Ilyce Glink Show Notes – July 4, 2010
This Week’s Economic News Highlights
It appears we’re on the precipice of a double-dip recession and some economists are getting increasingly pessimistic about the sustainability of the housing market with unemployment so high. A spate of extremely negative economic reports didn’t help matters much. Here’s what happened this week:
The stock market fell 4.5 percent, to finish the week at 9686. It is now down about 12 percent from the high and it was the worst quarter since the first quarter of 2009. No good news here.
The unemployment report showed that about 83,000 private sector jobs were created, far less than expected. But 125,000 jobs were lost, including many temporary Census jobs. Hiring is anemic and job creation all but nonexistent. Nearly 700,000 Americans threw up their hands and gave up on the job market, which is the only reason why the “official” unemployment rate fell to 9.5 percent. If they had stuck around, the unemployment rate would have been 10 percent. Also, if you look at the U-6, which many consider to be the true picture of unemployment, it was at nearly 17 percent.
The Pew Research Center released a report this week showing that roughly 55 percent of Americans had lower income now (either because of job loss, forced furloughs or pay cuts) than before the Great Recession. That’s a horrible number and it helps explain why …
Consumer confidence levels plummeted this week, showing a 20 percent drop. It could have something to do with …
Pending home sales dropped 30 percent in May, or about twice as much as expected. I’m expecting a further drop in June. It’s now clear to everyone that the government’s life support of the real estate industry was critical, and that it didn’t do much to stimulate organic demand for houses – of which there is very little. We’ve been talking about this on the show for the last 8 weeks, since the mortgage bankers announced in mid-May that interest in purchase mortgages dropped 40 percent. Expect to see further drops here.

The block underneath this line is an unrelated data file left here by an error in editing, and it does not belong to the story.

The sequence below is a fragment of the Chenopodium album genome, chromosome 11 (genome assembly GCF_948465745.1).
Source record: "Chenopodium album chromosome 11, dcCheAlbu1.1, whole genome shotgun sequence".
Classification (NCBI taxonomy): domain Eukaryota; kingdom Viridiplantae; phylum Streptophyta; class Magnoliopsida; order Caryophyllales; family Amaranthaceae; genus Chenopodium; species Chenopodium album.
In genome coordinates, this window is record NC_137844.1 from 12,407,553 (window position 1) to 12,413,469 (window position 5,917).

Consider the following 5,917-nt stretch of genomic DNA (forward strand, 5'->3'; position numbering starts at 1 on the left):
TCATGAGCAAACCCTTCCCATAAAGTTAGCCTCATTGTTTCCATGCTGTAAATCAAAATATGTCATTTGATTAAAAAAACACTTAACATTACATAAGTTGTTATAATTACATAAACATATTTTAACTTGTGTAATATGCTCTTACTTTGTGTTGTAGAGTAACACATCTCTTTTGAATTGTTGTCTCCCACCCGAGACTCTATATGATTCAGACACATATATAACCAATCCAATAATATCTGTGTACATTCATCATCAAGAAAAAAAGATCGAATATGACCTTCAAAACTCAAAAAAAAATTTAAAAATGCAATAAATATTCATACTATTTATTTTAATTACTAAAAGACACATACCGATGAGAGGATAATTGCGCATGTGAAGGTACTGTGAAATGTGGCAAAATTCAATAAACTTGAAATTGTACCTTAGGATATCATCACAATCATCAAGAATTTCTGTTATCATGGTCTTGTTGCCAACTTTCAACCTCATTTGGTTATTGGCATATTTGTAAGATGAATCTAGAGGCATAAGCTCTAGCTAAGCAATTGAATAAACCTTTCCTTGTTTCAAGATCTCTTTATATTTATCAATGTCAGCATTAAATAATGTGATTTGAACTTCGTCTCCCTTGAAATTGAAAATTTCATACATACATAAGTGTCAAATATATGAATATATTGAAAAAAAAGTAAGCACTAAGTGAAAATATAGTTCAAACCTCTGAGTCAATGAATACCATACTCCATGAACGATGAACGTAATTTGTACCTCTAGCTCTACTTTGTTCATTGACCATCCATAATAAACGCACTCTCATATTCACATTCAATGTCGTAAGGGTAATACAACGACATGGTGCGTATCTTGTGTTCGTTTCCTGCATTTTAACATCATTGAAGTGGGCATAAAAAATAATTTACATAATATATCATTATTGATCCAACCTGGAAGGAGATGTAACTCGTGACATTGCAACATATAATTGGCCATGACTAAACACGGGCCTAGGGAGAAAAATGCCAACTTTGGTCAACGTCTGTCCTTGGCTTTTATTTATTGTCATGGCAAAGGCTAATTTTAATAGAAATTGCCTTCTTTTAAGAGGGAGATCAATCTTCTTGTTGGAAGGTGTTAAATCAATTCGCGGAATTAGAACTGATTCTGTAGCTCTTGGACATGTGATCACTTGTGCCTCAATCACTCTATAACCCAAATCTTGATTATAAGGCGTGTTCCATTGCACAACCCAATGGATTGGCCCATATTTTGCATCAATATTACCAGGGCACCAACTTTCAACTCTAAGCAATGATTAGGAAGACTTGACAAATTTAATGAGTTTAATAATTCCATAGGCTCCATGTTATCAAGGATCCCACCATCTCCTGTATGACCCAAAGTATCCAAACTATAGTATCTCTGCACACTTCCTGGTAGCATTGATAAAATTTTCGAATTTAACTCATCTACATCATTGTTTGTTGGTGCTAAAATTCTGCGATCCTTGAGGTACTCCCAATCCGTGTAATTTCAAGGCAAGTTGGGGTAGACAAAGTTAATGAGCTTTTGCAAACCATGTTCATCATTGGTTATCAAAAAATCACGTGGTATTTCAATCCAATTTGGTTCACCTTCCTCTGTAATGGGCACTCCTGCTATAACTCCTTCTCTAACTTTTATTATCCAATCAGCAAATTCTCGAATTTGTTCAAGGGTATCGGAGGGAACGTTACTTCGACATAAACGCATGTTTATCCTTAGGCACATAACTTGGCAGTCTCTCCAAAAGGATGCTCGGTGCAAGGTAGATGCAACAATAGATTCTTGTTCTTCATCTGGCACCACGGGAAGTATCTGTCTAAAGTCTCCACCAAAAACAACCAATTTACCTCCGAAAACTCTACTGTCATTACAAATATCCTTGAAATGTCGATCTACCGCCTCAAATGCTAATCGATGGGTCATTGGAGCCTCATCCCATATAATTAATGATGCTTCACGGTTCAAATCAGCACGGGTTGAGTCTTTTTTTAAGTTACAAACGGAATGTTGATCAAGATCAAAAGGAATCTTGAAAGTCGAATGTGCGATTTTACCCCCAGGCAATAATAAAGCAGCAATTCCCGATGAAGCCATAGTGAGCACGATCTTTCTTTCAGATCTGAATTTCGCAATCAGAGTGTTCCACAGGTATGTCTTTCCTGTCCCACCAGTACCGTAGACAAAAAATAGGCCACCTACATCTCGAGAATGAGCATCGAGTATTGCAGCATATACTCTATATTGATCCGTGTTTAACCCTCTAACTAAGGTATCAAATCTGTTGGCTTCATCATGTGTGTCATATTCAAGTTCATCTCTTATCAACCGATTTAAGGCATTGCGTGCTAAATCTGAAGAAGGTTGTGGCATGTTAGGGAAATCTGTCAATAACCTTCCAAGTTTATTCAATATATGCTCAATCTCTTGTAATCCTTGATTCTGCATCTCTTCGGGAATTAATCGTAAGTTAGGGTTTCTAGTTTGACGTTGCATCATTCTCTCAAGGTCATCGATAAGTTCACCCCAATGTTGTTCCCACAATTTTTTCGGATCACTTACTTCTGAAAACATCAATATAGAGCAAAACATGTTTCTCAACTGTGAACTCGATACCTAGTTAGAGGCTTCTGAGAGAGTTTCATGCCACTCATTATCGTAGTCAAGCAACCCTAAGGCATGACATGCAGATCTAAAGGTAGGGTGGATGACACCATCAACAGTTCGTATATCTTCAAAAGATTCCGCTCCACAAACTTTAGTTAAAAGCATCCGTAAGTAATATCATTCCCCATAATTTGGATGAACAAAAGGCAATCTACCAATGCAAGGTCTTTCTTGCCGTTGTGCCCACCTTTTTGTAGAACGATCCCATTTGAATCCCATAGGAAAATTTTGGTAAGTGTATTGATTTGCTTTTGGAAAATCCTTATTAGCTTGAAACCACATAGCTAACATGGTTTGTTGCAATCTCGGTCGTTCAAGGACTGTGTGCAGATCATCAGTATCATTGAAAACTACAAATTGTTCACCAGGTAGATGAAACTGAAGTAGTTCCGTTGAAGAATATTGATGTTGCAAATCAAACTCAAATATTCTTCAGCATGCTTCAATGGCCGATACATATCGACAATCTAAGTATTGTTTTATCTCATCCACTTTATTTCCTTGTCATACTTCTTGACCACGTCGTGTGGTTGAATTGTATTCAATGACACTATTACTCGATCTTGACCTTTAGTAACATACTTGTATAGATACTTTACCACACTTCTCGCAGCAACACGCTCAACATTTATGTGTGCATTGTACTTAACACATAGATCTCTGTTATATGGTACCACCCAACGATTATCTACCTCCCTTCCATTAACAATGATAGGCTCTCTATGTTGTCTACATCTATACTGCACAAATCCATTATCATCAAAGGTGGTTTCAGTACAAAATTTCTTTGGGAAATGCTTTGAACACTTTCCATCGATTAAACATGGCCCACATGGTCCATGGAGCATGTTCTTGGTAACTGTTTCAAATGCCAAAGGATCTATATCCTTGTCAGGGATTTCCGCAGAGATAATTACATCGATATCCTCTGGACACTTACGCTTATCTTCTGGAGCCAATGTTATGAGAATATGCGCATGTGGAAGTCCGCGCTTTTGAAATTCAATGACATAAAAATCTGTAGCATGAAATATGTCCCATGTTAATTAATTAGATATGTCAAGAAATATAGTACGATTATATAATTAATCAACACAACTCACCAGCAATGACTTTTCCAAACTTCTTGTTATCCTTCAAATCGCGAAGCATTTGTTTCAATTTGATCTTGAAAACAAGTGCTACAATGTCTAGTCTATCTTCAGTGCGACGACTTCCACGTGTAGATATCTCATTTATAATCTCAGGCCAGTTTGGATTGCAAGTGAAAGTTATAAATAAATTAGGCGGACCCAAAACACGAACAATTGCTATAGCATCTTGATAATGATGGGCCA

On Thursday, former Federal Reserve Chair Alan Greenspan said the recovery had hit an “invisible wall.” I think that the wall isn’t that invisible. If we continue to have nearly 20 percent true unemployment in this country, that wall will be in our way for many years to come. It’s also why …
Robert Prechter, author of the Elliot Wave Theory, thinks the Dow Jones could plummet all the way to 1,000. The New York Times did a great write up of his current thinking in today’s Business section, but essentially, he believes we’re in the worst depression in 300 years and thinks that when the 30-somethings grow up and have grandchildren, they’ll be telling them to swear off stocks. Crazy stuff. But, a good story and it’s worth noting that Ralph Acampora, whom the NY Times talked to in order to balance the story, also thinks stocks are going to dive in the next few months before rebounding.
Personally, I’m still in cash. Sam has been buying in at the dips. But I think if you’re in cash, there will be good buying opportunities ahead – but it won’t be for the faint of heart.